Title

Post-activation potentiation of horizontal jump performance across multiple sets of a contrast protocol

Document Type

Journal Article

Publisher

Lippincott Williams & Wilkins

Place of Publication

United States

School

School of Medical and Health Sciences

RAS ID

21373

Comments

Originally published as: Seitz, LB, Mina, MA, and Haff, GG. (2016). Post-activation potentiation of horizontal jump performance across multiple sets of a contrast protocol. Journal of Strength & Conditioning Research. 309100, 2733 -2740. Original article available here

Abstract

This study determined whether a post-activation potentiation (PAP) effect could be elicited across multiple sets of a contrast PAP protocol. Fourteen rugby league players performed a contrast PAP protocol comprising for sets of two paused box squats accommodated with bands alternated with two standing broad jumps. The rest period between the squats and the jumps and between the sets was 90s. A control protocol with standing broad jumps only was performed on a separate session. A standing broad jump was performed ~2 min before each protocol and served as a baseline measurement. Standing board jump distance was significantly greater (4.0 ± 3.4% to 5.7 ± 4.7%) than baseline during the four sets of the contrast PAP protocol with the changes being medium in the 1st, 2nd and 4th sets (effects size [ES]: 0.58, 0.67 and 0.69, respectively) and large for the 3rd set (ES: 0.81). Conversely, no PAP effect was observed in the control protocol. Additionally, the stronger players displayed a larger PAP effect during each of the four sets of the contrast PAP protocol (Cohen's d: 0.28 - 1.68) and a larger mean effect across these four sets (Cohen's d: 1.29). Horizontal jump performance is potentiated after only 90 s of the rest following an accommodating exercise and this PAP effect can be elicited across four sets. Additionally, the PAP response is largely mediated by the individual's strength level. These results are of great importance for coaches seeking to incorporate PAP complexes involving horizontal jumps in the their training programs.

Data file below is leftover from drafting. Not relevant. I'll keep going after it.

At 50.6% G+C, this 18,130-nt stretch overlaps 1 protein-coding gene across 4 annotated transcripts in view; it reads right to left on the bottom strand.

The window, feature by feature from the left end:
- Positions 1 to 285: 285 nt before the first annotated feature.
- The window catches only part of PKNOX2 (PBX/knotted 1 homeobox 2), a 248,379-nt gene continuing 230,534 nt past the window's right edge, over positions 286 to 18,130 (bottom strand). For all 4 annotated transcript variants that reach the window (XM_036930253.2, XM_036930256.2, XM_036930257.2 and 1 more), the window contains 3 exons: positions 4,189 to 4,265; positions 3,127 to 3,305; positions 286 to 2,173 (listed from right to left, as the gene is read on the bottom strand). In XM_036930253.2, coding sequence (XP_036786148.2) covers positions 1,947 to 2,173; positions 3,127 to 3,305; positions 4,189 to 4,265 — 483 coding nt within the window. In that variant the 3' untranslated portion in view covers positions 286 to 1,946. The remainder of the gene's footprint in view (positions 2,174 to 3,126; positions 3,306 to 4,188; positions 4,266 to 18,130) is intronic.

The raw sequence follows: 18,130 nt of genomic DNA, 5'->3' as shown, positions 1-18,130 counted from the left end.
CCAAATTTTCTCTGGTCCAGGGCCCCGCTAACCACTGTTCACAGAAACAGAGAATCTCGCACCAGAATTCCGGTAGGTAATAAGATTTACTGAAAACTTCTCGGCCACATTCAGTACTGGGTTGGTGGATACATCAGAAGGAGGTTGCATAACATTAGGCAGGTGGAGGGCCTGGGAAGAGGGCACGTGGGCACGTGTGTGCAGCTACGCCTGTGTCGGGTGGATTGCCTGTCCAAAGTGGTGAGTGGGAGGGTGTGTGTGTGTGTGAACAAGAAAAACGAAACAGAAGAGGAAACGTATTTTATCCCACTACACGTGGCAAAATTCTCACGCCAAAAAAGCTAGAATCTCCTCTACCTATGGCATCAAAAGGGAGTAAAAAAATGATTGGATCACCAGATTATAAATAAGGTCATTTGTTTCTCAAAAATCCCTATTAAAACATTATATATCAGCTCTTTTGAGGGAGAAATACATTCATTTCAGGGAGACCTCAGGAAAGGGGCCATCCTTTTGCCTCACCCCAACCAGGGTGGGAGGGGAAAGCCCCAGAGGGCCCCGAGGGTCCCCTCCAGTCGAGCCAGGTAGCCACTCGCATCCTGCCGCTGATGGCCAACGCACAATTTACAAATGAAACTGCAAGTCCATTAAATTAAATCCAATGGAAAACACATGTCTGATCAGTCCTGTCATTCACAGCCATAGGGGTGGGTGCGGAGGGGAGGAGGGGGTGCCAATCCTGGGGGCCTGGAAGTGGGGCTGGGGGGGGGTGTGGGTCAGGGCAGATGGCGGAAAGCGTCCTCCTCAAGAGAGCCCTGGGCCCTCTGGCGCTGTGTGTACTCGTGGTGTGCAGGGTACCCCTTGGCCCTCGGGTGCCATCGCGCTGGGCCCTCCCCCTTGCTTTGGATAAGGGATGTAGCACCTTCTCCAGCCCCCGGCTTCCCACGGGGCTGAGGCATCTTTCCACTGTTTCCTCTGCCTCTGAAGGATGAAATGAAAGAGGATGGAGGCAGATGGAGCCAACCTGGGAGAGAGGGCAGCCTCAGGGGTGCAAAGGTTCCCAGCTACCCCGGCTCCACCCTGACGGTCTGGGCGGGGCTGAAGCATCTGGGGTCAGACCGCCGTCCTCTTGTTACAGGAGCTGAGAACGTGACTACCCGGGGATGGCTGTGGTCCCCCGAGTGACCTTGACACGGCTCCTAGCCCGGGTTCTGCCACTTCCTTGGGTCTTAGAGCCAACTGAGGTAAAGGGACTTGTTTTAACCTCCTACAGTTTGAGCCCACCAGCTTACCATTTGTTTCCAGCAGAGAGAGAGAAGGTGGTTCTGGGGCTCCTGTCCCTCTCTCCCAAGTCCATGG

DOI

10.1519/JSC.0000000000001383

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